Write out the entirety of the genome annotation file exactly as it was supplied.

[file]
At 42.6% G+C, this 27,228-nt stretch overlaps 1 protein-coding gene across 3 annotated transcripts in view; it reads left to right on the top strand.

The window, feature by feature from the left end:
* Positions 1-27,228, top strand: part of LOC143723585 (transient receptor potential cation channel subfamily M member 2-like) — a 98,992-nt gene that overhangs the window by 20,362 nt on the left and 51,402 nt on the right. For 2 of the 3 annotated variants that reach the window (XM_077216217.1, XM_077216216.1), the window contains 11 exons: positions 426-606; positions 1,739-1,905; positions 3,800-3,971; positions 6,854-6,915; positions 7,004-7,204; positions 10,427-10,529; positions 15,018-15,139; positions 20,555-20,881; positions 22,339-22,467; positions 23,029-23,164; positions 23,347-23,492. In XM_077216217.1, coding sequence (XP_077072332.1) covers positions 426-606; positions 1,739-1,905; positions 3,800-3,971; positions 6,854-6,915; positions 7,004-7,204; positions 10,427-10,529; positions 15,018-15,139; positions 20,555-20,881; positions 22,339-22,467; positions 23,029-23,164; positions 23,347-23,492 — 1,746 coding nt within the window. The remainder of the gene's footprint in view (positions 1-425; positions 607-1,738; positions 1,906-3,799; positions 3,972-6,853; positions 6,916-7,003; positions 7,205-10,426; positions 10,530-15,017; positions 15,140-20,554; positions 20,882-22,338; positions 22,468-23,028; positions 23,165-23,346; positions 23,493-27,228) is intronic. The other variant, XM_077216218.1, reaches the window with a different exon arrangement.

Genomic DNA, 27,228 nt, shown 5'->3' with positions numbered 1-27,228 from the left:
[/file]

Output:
At 42.6% G+C, this 27,228-nt stretch overlaps 1 protein-coding gene across 3 annotated transcripts in view; it reads left to right on the top strand.

The window, feature by feature from the left end:
* Positions 1-27,228, top strand: part of LOC143723585 (transient receptor potential cation channel subfamily M member 2-like) — a 98,992-nt gene that overhangs the window by 20,362 nt on the left and 51,402 nt on the right. For 2 of the 3 annotated variants that reach the window (XM_077216217.1, XM_077216216.1), the window contains 11 exons: positions 426-606; positions 1,739-1,905; positions 3,800-3,971; positions 6,854-6,915; positions 7,004-7,204; positions 10,427-10,529; positions 15,018-15,139; positions 20,555-20,881; positions 22,339-22,467; positions 23,029-23,164; positions 23,347-23,492. In XM_077216217.1, coding sequence (XP_077072332.1) covers positions 426-606; positions 1,739-1,905; positions 3,800-3,971; positions 6,854-6,915; positions 7,004-7,204; positions 10,427-10,529; positions 15,018-15,139; positions 20,555-20,881; positions 22,339-22,467; positions 23,029-23,164; positions 23,347-23,492 — 1,746 coding nt within the window. The remainder of the gene's footprint in view (positions 1-425; positions 607-1,738; positions 1,906-3,799; positions 3,972-6,853; positions 6,916-7,003; positions 7,205-10,426; positions 10,530-15,017; positions 15,140-20,554; positions 20,882-22,338; positions 22,468-23,028; positions 23,165-23,346; positions 23,493-27,228) is intronic. The other variant, XM_077216218.1, reaches the window with a different exon arrangement.

Genomic DNA, 27,228 nt, shown 5'->3' with positions numbered 1-27,228 from the left: